Friday, January 05, 2007

TurboGears 1.0 and beyond

Kevin Dangoor, TurboGears project lead announced 1.0 this week on IRC.

I was there and I have this pretty screenshot to prove it! :)

Maybe even more importantly, TurboGears has a new leader: Alberto Valverde.

I was too busy to stay there for the followup discussions, but the gist of it seemed to be that a heavily WSGI based approach (sounded much like Pylons) will solve all problems including world hunger and the conflict in the Middle East.

Another equally important thing was the direction that is planned for TurboGears 2.0: decentralization and modularization. From what I understand people want to fork off chunks of TurboGears into fairly independent and externally reusable projects and keep TurboGears a small chunk of glue code that connects them together.

On the one hand this is not new, TurboGears started out by integrating a bunch of preexisting tools. ToscaWidgets was forked off recently from the TurboGears widget code. I agree that this approach can work to a certain extent. My guess is that in the case of TG the current change of direction (actually returning to its minimalistic roots) was more organizational than architectural. (Not that you can separate the two: see Conway's Law)

But there are pros and cons to decoupling. Unix command line tools are a good example. They were great, because there were standard interfaces between them which let them develop and be tested independently. But there is also a huge lack of conceptual integrity compared to monolithic frameworks. The naming conventions are inconsistent, different switches are used for the same functionality in different programs, etc.

The big advantage of monolithic frameworks is consistency in design. Modules use the same naming and coding style, have similar layouts. They reuse the low level utility code, the documentation tool, the testing framework, the bug reporting, the build and packaging system. There is one well known place to ask questions, to look for documentation, to download the latest stable release.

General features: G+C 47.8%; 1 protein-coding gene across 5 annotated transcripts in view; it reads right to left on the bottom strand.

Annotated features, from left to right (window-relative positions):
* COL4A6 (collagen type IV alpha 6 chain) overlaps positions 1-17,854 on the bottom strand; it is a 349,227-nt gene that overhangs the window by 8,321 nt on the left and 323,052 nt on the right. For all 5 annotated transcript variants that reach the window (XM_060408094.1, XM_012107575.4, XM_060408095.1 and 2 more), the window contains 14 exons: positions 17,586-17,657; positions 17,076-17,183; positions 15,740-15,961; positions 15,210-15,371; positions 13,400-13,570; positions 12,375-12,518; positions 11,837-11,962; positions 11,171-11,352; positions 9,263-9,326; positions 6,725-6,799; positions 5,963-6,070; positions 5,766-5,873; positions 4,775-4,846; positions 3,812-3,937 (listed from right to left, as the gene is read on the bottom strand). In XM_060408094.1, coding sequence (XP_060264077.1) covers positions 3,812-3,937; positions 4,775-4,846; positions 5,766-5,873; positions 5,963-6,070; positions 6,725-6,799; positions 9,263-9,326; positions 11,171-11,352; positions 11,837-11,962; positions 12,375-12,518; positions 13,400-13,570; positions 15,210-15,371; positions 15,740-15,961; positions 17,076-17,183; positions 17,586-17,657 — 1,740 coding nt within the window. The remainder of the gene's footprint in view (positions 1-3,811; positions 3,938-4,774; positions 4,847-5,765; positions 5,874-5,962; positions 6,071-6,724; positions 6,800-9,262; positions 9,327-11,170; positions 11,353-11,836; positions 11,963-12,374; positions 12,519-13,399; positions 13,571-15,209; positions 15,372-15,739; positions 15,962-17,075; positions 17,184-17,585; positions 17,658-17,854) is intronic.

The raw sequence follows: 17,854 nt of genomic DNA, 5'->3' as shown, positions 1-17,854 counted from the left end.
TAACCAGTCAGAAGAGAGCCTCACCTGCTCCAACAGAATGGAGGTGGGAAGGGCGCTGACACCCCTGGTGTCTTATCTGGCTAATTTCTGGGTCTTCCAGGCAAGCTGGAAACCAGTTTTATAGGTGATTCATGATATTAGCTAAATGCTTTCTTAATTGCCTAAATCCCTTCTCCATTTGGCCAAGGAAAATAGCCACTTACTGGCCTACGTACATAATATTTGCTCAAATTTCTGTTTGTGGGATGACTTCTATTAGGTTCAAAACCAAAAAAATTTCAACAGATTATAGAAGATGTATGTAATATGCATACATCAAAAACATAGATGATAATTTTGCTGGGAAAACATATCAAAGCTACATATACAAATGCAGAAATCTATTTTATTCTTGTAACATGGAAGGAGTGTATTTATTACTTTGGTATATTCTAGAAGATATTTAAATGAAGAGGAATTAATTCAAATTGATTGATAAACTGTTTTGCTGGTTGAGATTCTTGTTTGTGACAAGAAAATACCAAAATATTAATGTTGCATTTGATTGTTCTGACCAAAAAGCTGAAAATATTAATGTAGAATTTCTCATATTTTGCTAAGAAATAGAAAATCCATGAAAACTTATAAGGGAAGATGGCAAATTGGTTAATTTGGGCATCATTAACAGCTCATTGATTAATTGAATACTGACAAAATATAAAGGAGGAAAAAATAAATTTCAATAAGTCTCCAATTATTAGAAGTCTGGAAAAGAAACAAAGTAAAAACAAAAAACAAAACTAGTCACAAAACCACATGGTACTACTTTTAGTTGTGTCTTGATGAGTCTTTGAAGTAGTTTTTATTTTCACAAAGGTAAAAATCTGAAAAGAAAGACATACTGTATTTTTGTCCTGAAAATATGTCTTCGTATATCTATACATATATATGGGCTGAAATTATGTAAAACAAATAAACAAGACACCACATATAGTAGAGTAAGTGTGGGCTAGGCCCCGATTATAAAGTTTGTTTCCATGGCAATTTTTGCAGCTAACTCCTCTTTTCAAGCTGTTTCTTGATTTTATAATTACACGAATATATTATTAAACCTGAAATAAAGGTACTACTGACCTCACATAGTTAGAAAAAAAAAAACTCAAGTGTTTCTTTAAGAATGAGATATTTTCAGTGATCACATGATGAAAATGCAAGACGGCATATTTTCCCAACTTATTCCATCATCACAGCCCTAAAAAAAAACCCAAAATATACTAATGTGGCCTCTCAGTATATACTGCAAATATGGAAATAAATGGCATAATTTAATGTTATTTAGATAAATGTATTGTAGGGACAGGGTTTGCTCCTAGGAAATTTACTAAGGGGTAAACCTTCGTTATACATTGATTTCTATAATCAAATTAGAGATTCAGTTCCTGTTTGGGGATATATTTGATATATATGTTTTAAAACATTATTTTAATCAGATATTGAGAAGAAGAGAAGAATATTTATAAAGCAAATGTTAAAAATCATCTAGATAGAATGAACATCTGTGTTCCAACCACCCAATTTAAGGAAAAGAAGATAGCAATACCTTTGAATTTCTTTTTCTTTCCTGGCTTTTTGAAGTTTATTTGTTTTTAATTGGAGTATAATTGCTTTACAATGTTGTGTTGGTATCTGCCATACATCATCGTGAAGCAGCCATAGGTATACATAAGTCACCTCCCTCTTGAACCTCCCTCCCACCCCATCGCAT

Linux distributions are a good example of both the strengths and weaknesses of heavily modularized systems. Probably the biggest advantage is that there is a huge amount of code reuse, and you can decentralize work to thousands of volunteers, maintaining the individual packages which can evolve independently.

On the other hand some combinations of packages are not tested properly, only certain combination of packages are well supported. If you report a bug that has been fixed in the upstream version, but not in your distro, you're on your own. Linux and Firefox is a good example.

People who want to support your software have a harder time when instead of a standard way, you have an infinite combination of modules. Just think of LSB and desktop Linux vs Mac OS or Windows.

We'll see how loose coupling works out for TurboGears. Interesting times ahead.


Kevin said...

Obviously, I think the proposed decoupled approach is a good one, since I've been championing it. But, I think it was reasonably proved out with the original TG release. Kid, SQLObject and CherryPy are all independent Python packages, but they felt quite good together with a little bit of glue.

TurboGears has since added a whole bunch of functionality. The intention is not to change the nature of what TurboGears offers, but just to make the whole more manageable and agile. It'll be easier for someone to dive into a particular part and try things out.

TG is already modular on the inside, but I can see it being daunting for someone who's new to the project to check it out from svn and start hacking.

Time will tell if the strategy pays off. I really do think the project will be more nimble and useful as a result.

nyenyec said...

Kevin, I do hope that it does pay off. I invested too much of my precious little free time into learning TurboGears already. ;)

beza1e1 said...

I think "single implementation" is easier then "diverse implementations", but diversity can lead to standards and these can be really empowering. WSGI ole!